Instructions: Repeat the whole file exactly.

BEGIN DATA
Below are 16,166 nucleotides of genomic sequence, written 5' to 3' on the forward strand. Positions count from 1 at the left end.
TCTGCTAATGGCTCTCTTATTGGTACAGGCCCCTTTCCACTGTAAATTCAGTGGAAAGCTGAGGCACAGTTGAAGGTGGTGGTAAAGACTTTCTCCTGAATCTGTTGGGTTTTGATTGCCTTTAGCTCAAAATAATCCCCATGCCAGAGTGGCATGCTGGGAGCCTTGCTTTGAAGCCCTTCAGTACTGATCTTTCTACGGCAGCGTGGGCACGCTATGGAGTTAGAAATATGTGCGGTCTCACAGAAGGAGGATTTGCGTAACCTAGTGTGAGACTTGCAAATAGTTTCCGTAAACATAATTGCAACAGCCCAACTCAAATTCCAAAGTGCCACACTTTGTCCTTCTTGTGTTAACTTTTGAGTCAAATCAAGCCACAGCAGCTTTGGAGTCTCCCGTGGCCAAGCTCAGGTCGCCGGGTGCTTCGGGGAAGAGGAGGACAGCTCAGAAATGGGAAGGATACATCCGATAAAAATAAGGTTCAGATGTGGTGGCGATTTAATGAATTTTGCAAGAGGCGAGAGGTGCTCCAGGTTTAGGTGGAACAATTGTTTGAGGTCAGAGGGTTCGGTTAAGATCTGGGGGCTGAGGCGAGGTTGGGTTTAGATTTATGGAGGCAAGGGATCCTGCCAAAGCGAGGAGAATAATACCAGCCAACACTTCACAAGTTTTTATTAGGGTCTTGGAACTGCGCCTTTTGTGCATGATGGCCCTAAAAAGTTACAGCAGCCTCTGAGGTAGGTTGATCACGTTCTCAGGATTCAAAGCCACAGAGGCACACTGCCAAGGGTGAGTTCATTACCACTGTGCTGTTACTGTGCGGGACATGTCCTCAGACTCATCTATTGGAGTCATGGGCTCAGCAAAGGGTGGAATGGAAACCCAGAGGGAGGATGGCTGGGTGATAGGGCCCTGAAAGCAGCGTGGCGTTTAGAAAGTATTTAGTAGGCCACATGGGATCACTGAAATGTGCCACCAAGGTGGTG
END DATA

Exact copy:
Below are 16,166 nucleotides of genomic sequence, written 5' to 3' on the forward strand. Positions count from 1 at the left end.
TCTGCTAATGGCTCTCTTATTGGTACAGGCCCCTTTCCACTGTAAATTCAGTGGAAAGCTGAGGCACAGTTGAAGGTGGTGGTAAAGACTTTCTCCTGAATCTGTTGGGTTTTGATTGCCTTTAGCTCAAAATAATCCCCATGCCAGAGTGGCATGCTGGGAGCCTTGCTTTGAAGCCCTTCAGTACTGATCTTTCTACGGCAGCGTGGGCACGCTATGGAGTTAGAAATATGTGCGGTCTCACAGAAGGAGGATTTGCGTAACCTAGTGTGAGACTTGCAAATAGTTTCCGTAAACATAATTGCAACAGCCCAACTCAAATTCCAAAGTGCCACACTTTGTCCTTCTTGTGTTAACTTTTGAGTCAAATCAAGCCACAGCAGCTTTGGAGTCTCCCGTGGCCAAGCTCAGGTCGCCGGGTGCTTCGGGGAAGAGGAGGACAGCTCAGAAATGGGAAGGATACATCCGATAAAAATAAGGTTCAGATGTGGTGGCGATTTAATGAATTTTGCAAGAGGCGAGAGGTGCTCCAGGTTTAGGTGGAACAATTGTTTGAGGTCAGAGGGTTCGGTTAAGATCTGGGGGCTGAGGCGAGGTTGGGTTTAGATTTATGGAGGCAAGGGATCCTGCCAAAGCGAGGAGAATAATACCAGCCAACACTTCACAAGTTTTTATTAGGGTCTTGGAACTGCGCCTTTTGTGCATGATGGCCCTAAAAAGTTACAGCAGCCTCTGAGGTAGGTTGATCACGTTCTCAGGATTCAAAGCCACAGAGGCACACTGCCAAGGGTGAGTTCATTACCACTGTGCTGTTACTGTGCGGGACATGTCCTCAGACTCATCTATTGGAGTCATGGGCTCAGCAAAGGGTGGAATGGAAACCCAGAGGGAGGATGGCTGGGTGATAGGGCCCTGAAAGCAGCGTGGCGTTTAGAAAGTATTTAGTAGGCCACATGGGATCACTGAAATGTGCCACCAAGGTGGTG